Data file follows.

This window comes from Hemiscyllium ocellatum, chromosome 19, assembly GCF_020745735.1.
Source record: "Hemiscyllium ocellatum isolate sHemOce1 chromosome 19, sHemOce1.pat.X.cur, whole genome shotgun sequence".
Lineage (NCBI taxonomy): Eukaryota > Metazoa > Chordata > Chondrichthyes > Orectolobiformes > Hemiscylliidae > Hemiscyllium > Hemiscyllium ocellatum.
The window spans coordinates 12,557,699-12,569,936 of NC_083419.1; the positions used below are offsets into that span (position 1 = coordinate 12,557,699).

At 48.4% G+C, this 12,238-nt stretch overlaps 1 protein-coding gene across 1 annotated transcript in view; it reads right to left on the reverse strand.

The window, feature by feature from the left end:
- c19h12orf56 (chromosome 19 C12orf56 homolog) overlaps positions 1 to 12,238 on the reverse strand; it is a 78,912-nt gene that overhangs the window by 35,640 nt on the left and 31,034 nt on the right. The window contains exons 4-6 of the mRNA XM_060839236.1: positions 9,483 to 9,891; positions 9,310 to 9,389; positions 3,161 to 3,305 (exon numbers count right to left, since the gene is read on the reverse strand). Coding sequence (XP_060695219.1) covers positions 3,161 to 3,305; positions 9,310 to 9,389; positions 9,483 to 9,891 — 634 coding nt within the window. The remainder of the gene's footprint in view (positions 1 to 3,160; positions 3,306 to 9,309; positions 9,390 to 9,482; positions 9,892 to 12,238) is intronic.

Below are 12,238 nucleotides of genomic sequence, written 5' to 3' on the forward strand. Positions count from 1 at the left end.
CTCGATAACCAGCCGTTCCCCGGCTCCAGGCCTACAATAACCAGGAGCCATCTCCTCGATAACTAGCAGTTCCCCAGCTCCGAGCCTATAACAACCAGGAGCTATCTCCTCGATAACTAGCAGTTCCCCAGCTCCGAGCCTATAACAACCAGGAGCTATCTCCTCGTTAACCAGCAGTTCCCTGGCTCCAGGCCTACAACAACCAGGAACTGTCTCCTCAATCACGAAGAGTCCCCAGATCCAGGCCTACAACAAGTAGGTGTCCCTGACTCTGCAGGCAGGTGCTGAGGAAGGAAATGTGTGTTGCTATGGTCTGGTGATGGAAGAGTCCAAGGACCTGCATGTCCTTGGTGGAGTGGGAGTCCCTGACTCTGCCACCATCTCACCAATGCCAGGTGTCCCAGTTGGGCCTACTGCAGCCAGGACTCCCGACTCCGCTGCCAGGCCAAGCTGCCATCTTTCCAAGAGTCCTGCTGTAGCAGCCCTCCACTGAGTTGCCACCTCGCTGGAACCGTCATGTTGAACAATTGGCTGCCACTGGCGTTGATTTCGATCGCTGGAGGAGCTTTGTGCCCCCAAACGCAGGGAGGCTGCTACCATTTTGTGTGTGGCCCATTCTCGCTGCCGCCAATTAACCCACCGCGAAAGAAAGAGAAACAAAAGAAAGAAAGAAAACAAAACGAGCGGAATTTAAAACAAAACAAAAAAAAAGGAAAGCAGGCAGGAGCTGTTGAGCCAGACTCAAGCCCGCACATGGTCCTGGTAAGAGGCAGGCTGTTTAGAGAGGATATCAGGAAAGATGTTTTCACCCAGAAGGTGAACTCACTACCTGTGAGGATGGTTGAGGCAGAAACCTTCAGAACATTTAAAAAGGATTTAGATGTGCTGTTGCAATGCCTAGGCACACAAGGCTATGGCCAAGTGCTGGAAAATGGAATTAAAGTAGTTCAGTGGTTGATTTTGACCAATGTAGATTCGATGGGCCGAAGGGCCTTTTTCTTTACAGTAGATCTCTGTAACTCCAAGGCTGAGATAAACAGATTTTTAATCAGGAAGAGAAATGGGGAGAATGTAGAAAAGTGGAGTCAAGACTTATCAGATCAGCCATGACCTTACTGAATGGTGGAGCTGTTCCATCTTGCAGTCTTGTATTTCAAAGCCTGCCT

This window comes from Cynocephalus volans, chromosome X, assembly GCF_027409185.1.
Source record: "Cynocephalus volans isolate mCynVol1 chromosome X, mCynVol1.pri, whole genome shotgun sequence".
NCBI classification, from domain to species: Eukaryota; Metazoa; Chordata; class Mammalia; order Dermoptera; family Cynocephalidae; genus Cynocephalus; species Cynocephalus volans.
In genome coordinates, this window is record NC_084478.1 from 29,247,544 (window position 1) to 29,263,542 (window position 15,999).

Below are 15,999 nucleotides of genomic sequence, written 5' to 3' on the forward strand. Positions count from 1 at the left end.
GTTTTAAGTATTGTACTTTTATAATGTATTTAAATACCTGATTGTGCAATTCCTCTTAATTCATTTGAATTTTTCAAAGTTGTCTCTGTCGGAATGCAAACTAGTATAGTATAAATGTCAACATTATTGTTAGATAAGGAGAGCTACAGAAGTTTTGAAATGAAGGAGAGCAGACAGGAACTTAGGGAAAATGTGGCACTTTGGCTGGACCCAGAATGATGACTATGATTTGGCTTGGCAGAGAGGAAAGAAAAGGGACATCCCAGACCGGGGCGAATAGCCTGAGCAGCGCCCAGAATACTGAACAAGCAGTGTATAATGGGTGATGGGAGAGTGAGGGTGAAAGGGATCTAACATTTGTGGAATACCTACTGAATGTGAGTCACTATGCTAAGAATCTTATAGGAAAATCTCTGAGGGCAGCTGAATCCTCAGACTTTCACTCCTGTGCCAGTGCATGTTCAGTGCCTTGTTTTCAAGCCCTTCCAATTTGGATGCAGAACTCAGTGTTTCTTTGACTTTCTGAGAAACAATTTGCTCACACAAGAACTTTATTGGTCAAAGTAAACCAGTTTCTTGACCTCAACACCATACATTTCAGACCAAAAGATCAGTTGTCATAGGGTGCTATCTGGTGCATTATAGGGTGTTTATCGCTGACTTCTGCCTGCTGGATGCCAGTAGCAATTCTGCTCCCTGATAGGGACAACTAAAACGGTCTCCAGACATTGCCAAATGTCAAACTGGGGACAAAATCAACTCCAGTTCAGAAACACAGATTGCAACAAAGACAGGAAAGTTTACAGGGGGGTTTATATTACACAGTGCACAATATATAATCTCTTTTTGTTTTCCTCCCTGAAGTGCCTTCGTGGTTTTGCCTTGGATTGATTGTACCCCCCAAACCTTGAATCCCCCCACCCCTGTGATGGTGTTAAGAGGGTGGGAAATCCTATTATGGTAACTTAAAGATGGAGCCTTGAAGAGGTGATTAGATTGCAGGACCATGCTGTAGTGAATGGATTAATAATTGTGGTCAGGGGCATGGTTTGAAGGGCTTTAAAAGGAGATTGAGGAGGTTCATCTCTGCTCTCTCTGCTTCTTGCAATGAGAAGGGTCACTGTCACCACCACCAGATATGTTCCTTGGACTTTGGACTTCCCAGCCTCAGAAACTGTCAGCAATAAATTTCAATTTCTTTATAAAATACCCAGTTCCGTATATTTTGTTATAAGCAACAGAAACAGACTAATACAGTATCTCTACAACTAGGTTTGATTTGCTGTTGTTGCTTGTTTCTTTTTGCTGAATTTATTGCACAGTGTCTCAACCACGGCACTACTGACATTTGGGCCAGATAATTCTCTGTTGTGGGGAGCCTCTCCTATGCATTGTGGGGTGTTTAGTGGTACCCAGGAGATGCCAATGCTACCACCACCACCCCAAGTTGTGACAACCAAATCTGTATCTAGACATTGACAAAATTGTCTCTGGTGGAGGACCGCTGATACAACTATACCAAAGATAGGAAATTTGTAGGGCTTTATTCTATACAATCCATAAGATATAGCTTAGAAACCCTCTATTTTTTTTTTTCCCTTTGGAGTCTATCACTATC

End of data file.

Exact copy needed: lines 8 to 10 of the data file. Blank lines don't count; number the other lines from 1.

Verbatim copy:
Below are 12,238 nucleotides of genomic sequence, written 5' to 3' on the forward strand. Positions count from 1 at the left end.
CTCGATAACCAGCCGTTCCCCGGCTCCAGGCCTACAATAACCAGGAGCCATCTCCTCGATAACTAGCAGTTCCCCAGCTCCGAGCCTATAACAACCAGGAGCTATCTCCTCGATAACTAGCAGTTCCCCAGCTCCGAGCCTATAACAACCAGGAGCTATCTCCTCGTTAACCAGCAGTTCCCTGGCTCCAGGCCTACAACAACCAGGAACTGTCTCCTCAATCACGAAGAGTCCCCAGATCCAGGCCTACAACAAGTAGGTGTCCCTGACTCTGCAGGCAGGTGCTGAGGAAGGAAATGTGTGTTGCTATGGTCTGGTGATGGAAGAGTCCAAGGACCTGCATGTCCTTGGTGGAGTGGGAGTCCCTGACTCTGCCACCATCTCACCAATGCCAGGTGTCCCAGTTGGGCCTACTGCAGCCAGGACTCCCGACTCCGCTGCCAGGCCAAGCTGCCATCTTTCCAAGAGTCCTGCTGTAGCAGCCCTCCACTGAGTTGCCACCTCGCTGGAACCGTCATGTTGAACAATTGGCTGCCACTGGCGTTGATTTCGATCGCTGGAGGAGCTTTGTGCCCCCAAACGCAGGGAGGCTGCTACCATTTTGTGTGTGGCCCATTCTCGCTGCCGCCAATTAACCCACCGCGAAAGAAAGAGAAACAAAAGAAAGAAAGAAAACAAAACGAGCGGAATTTAAAACAAAACAAAAAAAAAGGAAAGCAGGCAGGAGCTGTTGAGCCAGACTCAAGCCCGCACATGGTCCTGGTAAGAGGCAGGCTGTTTAGAGAGGATATCAGGAAAGATGTTTTCACCCAGAAGGTGAACTCACTACCTGTGAGGATGGTTGAGGCAGAAACCTTCAGAACATTTAAAAAGGATTTAGATGTGCTGTTGCAATGCCTAGGCACACAAGGCTATGGCCAAGTGCTGGAAAATGGAATTAAAGTAGTTCAGTGGTTGATTTTGACCAATGTAGATTCGATGGGCCGAAGGGCCTTTTTCTTTACAGTAGATCTCTGTAACTCCAAGGCTGAGATAAACAGATTTTTAATCAGGAAGAGAAATGGGGAGAATGTAGAAAAGTGGAGTCAAGACTTATCAGATCAGCCATGACCTTACTGAATGGTGGAGCTGTTCCATCTTGCAGTCTTGTATTTCAAAGCCTGCCT

This window comes from Cynocephalus volans, chromosome X, assembly GCF_027409185.1.